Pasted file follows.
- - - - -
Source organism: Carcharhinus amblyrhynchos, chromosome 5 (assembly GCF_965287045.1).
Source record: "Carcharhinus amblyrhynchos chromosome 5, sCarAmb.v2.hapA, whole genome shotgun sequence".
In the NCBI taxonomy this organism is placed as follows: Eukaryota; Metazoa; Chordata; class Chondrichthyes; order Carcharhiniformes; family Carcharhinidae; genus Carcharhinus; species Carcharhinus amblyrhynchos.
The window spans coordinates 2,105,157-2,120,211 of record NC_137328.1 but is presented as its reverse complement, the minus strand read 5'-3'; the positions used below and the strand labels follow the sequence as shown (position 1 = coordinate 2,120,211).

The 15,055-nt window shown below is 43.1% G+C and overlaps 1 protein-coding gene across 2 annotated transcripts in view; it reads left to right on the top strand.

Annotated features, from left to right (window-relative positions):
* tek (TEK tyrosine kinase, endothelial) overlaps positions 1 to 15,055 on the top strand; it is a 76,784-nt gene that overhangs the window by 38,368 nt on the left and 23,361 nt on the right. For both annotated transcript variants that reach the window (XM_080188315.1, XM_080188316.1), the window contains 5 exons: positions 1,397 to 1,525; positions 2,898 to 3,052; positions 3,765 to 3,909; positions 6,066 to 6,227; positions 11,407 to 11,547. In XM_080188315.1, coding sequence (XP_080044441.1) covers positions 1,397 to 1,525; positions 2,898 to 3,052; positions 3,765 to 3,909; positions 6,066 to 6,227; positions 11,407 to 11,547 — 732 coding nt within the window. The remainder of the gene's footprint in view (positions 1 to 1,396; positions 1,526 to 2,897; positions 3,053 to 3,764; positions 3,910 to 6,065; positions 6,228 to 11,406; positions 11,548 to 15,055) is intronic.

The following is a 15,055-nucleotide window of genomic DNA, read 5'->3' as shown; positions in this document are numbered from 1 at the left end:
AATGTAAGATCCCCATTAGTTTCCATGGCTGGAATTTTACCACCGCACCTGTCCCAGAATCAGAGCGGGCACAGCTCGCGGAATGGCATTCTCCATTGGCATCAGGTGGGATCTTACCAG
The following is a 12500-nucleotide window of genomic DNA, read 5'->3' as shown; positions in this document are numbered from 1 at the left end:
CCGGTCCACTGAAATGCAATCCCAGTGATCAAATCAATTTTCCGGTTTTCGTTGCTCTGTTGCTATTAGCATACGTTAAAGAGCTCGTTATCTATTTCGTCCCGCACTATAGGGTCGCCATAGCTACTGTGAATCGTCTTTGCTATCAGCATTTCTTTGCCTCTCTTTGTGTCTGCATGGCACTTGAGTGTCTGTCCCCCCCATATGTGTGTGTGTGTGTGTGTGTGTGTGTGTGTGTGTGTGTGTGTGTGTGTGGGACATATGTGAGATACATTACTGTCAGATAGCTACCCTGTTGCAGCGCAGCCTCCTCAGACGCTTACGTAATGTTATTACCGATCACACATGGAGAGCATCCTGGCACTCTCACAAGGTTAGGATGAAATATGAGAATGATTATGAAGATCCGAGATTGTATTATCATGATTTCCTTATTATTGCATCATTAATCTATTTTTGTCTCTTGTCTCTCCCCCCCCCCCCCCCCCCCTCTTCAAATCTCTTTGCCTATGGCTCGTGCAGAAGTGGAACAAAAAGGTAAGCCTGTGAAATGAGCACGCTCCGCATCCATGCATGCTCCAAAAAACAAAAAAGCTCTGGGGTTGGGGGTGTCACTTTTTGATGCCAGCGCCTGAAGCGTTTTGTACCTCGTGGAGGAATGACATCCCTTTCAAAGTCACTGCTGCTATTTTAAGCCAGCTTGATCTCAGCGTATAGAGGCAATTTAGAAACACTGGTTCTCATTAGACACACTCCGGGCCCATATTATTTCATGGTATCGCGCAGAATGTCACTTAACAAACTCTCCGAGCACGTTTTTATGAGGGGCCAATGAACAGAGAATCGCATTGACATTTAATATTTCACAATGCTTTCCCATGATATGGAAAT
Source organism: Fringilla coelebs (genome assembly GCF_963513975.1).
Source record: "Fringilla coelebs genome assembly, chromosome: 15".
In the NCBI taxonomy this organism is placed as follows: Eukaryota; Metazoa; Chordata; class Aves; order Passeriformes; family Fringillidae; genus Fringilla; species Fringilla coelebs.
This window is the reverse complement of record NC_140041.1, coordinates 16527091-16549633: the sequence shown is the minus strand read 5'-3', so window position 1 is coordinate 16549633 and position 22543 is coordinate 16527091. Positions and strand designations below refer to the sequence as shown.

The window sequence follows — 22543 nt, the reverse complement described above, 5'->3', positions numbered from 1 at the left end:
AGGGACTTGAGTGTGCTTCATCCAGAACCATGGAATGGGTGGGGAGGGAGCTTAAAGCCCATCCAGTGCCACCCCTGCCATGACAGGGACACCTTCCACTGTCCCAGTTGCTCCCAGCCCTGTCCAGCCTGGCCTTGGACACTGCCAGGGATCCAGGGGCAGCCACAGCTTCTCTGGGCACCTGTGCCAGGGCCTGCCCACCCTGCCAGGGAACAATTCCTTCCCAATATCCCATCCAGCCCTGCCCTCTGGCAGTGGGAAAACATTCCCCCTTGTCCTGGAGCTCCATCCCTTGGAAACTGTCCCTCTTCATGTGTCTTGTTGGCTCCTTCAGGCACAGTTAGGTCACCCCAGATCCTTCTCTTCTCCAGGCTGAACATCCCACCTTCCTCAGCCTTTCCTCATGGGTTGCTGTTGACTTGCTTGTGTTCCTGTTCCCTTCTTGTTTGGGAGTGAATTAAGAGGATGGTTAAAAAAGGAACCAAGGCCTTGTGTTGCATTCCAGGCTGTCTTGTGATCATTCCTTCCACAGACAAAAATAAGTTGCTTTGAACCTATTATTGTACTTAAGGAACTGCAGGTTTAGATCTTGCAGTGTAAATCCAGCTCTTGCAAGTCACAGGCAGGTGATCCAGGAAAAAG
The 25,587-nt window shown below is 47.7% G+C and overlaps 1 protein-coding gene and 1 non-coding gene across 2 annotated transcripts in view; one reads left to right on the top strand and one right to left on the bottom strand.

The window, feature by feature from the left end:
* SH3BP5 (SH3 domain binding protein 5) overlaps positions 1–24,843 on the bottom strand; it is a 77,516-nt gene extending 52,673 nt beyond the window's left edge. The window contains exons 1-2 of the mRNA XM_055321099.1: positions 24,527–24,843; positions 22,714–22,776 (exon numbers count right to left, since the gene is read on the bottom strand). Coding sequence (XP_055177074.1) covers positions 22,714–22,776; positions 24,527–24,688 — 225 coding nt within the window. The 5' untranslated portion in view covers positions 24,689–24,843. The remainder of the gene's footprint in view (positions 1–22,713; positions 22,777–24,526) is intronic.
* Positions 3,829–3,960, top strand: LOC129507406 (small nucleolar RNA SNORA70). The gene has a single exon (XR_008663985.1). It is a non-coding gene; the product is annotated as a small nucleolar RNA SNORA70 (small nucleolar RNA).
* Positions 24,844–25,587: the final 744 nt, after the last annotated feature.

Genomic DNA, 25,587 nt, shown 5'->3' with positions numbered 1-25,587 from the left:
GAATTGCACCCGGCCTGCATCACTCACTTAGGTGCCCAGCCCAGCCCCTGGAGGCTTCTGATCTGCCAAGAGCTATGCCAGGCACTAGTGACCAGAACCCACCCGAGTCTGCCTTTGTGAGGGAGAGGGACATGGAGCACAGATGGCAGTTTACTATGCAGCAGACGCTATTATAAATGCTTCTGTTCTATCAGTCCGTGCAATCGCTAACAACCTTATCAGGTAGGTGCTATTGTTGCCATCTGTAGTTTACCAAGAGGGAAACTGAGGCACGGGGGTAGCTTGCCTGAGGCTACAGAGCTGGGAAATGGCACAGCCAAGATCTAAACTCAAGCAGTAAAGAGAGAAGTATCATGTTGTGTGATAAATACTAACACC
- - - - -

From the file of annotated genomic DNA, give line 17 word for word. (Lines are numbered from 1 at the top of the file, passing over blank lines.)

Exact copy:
AGGGACTTGAGTGTGCTTCATCCAGAACCATGGAATGGGTGGGGAGGGAGCTTAAAGCCCATCCAGTGCCACCCCTGCCATGACAGGGACACCTTCCACTGTCCCAGTTGCTCCCAGCCCTGTCCAGCCTGGCCTTGGACACTGCCAGGGATCCAGGGGCAGCCACAGCTTCTCTGGGCACCTGTGCCAGGGCCTGCCCACCCTGCCAGGGAACAATTCCTTCCCAATATCCCATCCAGCCCTGCCCTCTGGCAGTGGGAAAACATTCCCCCTTGTCCTGGAGCTCCATCCCTTGGAAACTGTCCCTCTTCATGTGTCTTGTTGGCTCCTTCAGGCACAGTTAGGTCACCCCAGATCCTTCTCTTCTCCAGGCTGAACATCCCACCTTCCTCAGCCTTTCCTCATGGGTTGCTGTTGACTTGCTTGTGTTCCTGTTCCCTTCTTGTTTGGGAGTGAATTAAGAGGATGGTTAAAAAAGGAACCAAGGCCTTGTGTTGCATTCCAGGCTGTCTTGTGATCATTCCTTCCACAGACAAAAATAAGTTGCTTTGAACCTATTATTGTACTTAAGGAACTGCAGGTTTAGATCTTGCAGTGTAAATCCAGCTCTTGCAAGTCACAGGCAGGTGATCCAGGAAAAAG